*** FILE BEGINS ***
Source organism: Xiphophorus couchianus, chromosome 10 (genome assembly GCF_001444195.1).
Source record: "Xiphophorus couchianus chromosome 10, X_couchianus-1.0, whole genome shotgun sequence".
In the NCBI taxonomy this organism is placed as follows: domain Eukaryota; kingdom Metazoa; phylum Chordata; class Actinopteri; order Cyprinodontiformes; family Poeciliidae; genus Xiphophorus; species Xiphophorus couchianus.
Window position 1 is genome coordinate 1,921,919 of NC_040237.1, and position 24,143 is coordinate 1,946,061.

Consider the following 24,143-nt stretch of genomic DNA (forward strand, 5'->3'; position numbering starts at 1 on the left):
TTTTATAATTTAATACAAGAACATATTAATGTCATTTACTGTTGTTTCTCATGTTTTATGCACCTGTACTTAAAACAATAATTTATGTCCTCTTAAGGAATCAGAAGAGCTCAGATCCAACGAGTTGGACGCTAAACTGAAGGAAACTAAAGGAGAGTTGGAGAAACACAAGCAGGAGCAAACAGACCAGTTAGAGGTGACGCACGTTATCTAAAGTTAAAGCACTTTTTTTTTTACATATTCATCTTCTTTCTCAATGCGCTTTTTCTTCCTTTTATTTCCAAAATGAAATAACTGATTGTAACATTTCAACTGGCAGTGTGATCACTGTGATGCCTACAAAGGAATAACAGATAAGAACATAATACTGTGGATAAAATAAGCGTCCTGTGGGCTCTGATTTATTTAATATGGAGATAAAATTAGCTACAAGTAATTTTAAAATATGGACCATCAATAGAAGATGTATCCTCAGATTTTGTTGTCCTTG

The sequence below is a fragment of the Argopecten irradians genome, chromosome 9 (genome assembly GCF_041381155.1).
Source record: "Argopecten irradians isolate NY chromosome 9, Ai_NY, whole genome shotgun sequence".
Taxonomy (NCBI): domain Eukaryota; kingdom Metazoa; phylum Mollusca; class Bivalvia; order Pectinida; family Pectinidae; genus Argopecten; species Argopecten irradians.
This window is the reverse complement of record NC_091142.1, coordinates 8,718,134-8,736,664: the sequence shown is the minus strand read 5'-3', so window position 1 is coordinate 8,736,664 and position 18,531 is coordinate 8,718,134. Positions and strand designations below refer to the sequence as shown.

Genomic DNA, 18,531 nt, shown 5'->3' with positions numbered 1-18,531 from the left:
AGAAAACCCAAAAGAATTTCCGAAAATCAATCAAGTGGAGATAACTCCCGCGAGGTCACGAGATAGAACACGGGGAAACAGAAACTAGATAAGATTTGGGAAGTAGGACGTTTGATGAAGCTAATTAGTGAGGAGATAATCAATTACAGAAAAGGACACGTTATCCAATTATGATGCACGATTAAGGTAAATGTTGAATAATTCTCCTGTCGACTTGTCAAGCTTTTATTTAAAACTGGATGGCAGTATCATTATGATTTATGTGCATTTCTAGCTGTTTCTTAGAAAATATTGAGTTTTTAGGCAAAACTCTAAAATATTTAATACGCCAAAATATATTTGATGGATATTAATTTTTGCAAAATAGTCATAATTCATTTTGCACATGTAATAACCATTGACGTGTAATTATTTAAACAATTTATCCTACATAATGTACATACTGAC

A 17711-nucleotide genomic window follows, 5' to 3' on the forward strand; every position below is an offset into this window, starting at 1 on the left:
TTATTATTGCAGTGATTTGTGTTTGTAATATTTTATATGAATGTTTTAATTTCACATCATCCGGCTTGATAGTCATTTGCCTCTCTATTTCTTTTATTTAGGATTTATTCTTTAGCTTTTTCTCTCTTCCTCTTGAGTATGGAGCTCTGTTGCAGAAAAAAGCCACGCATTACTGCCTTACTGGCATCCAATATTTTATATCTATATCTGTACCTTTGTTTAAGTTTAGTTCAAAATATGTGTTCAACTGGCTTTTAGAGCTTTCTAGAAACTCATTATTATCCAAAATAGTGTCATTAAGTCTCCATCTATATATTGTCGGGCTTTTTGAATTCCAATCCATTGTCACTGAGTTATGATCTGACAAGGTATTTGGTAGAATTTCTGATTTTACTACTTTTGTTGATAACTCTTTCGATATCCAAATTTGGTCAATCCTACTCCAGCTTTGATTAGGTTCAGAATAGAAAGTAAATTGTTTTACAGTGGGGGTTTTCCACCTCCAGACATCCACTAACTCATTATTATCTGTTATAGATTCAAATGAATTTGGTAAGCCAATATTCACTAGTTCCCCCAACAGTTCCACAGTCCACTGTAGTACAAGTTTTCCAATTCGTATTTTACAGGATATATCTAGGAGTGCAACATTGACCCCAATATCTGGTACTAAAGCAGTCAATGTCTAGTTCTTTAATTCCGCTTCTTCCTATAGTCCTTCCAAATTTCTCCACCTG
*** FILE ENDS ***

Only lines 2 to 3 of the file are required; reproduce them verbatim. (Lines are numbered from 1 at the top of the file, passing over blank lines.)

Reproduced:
Source record: "Xiphophorus couchianus chromosome 10, X_couchianus-1.0, whole genome shotgun sequence".
In the NCBI taxonomy this organism is placed as follows: domain Eukaryota; kingdom Metazoa; phylum Chordata; class Actinopteri; order Cyprinodontiformes; family Poeciliidae; genus Xiphophorus; species Xiphophorus couchianus.